Immune System effects of Acupuncture: “The following changes were found in the TCM group: within the lymphocyte subpopulations the CD3+ cells (p = 0.005) and CD4+ cells (p = 0.014) increased significantly. There were also significant changes in cytokine concentrations: interleukin (IL)-6 (p = 0.026) and IL-10 (p = 0.001) decreased whereas IL-8 (p= 0.050) rose significantly. Additionally, the in vitro lymphocyte proliferation rate increased significantly (p = 0.035) while the number of eosinophils decreased from 4.4% to 3.3% after acupuncture (p > 0.05). The control group, however, showed no significant changes apart from an increase in the CD4+ cells (p = 0.012).” (Joos, : J Altern Complement Med. 2000 Dec;6(6):519-25)

Difference between Manual and Electro Acupuncture (Kong, 2002):
“Results showed that electroacupuncture mainly produced fMRI signal increases in precentral gyrus, postcentral gyrus/inferior parietal lobule, and putamen/insula; in contrast, manual needle manipulation produced prominent decreases of fMRI signals in posterior cingulate, superior temporal gyrus, putamen/insula. These results indicate that different brain networks are involved during manual and electroacupuncture stimulation. It suggests that different brain mechanisms may be recruited during manual and electroacupuncture.”

Effects of Acupuncture on the Musculoskeletal System

Acupuncture can strengthen tendons and ligaments, stimulate Golgi receptors and muscle spindles, deactivate trigger points, treat overactive motor points, provide blood and growth factors to hemodynamically disturbed tissues (commonly seen in myofascial pain syndromes), reset motor points and neural control (possibly including replacement of oversensitive tissues with less sensitive microscars), and stimulate other reflex mechanisms.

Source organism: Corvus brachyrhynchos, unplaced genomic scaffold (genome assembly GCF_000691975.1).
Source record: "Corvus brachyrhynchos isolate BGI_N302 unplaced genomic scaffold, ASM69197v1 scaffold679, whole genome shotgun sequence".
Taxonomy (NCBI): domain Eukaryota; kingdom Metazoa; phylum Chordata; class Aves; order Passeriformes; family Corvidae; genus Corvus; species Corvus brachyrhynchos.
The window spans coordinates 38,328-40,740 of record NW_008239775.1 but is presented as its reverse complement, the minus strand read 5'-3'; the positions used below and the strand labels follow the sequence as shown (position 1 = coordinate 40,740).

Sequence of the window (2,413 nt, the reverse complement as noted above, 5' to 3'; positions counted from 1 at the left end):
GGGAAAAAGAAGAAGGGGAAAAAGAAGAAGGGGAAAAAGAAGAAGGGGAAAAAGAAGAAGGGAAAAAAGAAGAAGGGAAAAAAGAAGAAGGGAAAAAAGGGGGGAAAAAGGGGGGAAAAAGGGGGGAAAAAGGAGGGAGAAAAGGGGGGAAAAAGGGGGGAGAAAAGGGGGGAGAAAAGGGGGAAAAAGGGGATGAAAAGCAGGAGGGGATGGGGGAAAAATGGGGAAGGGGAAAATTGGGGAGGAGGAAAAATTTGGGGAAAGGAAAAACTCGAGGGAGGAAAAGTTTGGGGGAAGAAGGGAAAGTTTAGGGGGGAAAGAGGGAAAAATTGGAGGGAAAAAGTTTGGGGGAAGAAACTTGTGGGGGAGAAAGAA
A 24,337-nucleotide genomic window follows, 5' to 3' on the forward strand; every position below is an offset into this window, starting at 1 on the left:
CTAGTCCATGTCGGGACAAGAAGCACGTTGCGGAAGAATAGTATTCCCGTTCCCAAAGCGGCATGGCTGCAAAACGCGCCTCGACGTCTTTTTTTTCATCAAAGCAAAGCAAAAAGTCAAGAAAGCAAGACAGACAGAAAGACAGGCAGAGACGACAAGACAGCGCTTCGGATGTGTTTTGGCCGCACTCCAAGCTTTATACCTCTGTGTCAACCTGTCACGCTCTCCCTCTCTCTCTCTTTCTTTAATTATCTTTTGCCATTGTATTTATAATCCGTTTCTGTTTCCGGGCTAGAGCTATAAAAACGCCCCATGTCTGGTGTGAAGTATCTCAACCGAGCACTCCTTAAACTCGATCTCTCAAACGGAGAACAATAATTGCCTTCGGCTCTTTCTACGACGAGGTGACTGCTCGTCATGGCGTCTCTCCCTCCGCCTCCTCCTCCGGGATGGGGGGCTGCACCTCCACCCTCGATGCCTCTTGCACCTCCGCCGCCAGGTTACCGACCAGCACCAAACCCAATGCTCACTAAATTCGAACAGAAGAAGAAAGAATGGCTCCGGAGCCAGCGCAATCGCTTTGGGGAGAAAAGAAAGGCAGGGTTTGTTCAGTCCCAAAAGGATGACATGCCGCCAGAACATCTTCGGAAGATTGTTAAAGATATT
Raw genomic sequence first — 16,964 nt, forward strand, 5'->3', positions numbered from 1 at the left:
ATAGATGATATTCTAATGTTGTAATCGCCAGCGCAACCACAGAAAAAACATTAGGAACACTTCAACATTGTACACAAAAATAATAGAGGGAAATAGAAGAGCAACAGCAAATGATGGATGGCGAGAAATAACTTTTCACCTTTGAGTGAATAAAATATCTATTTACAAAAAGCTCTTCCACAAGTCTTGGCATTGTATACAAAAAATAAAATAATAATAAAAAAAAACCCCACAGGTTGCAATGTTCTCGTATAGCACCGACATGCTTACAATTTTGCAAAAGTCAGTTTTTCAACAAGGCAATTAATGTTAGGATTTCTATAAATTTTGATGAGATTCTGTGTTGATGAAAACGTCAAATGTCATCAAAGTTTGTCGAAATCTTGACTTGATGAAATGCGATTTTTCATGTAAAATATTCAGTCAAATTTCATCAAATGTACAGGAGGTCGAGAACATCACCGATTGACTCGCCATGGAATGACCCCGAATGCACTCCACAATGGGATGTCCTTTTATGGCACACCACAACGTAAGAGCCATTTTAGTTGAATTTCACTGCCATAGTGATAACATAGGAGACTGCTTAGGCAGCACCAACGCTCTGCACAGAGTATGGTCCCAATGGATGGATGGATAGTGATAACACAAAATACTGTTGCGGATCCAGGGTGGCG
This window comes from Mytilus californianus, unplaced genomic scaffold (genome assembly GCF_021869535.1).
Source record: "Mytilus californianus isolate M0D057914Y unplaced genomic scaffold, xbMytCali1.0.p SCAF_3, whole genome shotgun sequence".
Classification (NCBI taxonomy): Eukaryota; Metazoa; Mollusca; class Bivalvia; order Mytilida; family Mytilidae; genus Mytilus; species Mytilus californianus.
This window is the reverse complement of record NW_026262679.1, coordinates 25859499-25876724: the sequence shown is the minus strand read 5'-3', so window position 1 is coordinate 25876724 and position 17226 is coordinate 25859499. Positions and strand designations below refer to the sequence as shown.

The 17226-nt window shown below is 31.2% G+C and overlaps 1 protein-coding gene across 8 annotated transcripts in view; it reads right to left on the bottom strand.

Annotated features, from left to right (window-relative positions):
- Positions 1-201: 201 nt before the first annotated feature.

Strengthen Tendons & Ligaments

Needling may strengthen soft tissues such as tendons and ligaments by inducing a local inflammatory reaction:

  • The mechanical trauma that results from needling may injure cells, including mast cells and vessels.
  • Blood products (such as platelet growth factors and transforming growth factor beta) spill and activate healing.
  • Amines and other mediators of inflammation are set free or are newly-formed locally, generating an acute inflammatory reaction.
  • Plasma seeps into the tissues, possibly allowing blood to reach poorly-vascularized areas such as ligaments and tendons. After a delay of a few hours, the plasma begins to attract polymorphs. In the absence of significant bacterial infection, this leukocytic infiltration is mild and fades quickly.
  • Macrophages migrate into the area of inflammation and work to remove red blood cells, fibrin, dead polymorphs and other cellular material. At the same time, with granulocytes, the macrophages work to activate fibroblasts.
  • Local fibroblasts begin to hypertrophy and to generate collagen and elastic fibers. If foreign matter such as an injection of pomess (flower) solution is left in place, (or acupuncture suture burial—a TCM surgical technique) it causes a foreign matter response. This response, which includes invasion of giant cells and a strong fibrous reaction, adds strength to the tissue.

Stimulate Golgi Receptors & Muscle Spindles

Many acupuncture points are based on nerve arrangement. According to Gunn, two types are in muscles, principally in motor points and Golgi tendon organs (Gunn 1977). Rotation of a needle in hypertonic muscle tissues can tug on muscle fibers, not unlike the way thread rolls on a spool. This action seems to stimulate stretch-sensitive Golgi receptors and muscle spindles, which may account for the resulting muscle relaxation.

Deactivate Trigger Points

Muscle needling may provide blood products and wash away sensitizing substances, brake fibrotic tissue that have entrapped nerve endings, and/or replace hyperactive nociceptors with nonpainful microscars. Travell has reported that active myofascial trigger points can be treated with "dry needling". This also results in muscle relaxation, which reduces mechanical stress on tissues such as tendons, thereby allowing more effective healing.